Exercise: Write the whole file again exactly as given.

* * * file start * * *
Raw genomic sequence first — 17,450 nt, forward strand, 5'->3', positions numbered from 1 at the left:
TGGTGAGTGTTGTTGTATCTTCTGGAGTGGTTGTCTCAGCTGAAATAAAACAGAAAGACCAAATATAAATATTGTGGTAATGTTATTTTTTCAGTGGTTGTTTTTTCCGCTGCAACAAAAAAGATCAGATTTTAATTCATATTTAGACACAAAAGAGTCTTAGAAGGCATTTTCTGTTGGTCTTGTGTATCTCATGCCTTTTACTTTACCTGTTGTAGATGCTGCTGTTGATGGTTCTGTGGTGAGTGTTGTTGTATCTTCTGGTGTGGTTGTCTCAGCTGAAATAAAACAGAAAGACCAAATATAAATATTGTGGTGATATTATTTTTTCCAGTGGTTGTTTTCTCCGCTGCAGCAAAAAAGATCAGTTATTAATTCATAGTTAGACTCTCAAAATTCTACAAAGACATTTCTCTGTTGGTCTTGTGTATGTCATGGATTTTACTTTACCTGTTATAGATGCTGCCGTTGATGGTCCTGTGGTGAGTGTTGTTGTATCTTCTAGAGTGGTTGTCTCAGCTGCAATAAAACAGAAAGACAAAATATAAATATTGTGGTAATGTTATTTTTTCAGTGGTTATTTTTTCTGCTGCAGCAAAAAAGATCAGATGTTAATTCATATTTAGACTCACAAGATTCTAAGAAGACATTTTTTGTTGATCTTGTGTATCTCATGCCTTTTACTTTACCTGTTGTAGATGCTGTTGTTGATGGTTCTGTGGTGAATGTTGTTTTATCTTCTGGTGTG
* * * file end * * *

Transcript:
Raw genomic sequence first — 17,450 nt, forward strand, 5'->3', positions numbered from 1 at the left:
TGGTGAGTGTTGTTGTATCTTCTGGAGTGGTTGTCTCAGCTGAAATAAAACAGAAAGACCAAATATAAATATTGTGGTAATGTTATTTTTTCAGTGGTTGTTTTTTCCGCTGCAACAAAAAAGATCAGATTTTAATTCATATTTAGACACAAAAGAGTCTTAGAAGGCATTTTCTGTTGGTCTTGTGTATCTCATGCCTTTTACTTTACCTGTTGTAGATGCTGCTGTTGATGGTTCTGTGGTGAGTGTTGTTGTATCTTCTGGTGTGGTTGTCTCAGCTGAAATAAAACAGAAAGACCAAATATAAATATTGTGGTGATATTATTTTTTCCAGTGGTTGTTTTCTCCGCTGCAGCAAAAAAGATCAGTTATTAATTCATAGTTAGACTCTCAAAATTCTACAAAGACATTTCTCTGTTGGTCTTGTGTATGTCATGGATTTTACTTTACCTGTTATAGATGCTGCCGTTGATGGTCCTGTGGTGAGTGTTGTTGTATCTTCTAGAGTGGTTGTCTCAGCTGCAATAAAACAGAAAGACAAAATATAAATATTGTGGTAATGTTATTTTTTCAGTGGTTATTTTTTCTGCTGCAGCAAAAAAGATCAGATGTTAATTCATATTTAGACTCACAAGATTCTAAGAAGACATTTTTTGTTGATCTTGTGTATCTCATGCCTTTTACTTTACCTGTTGTAGATGCTGTTGTTGATGGTTCTGTGGTGAATGTTGTTTTATCTTCTGGTGTG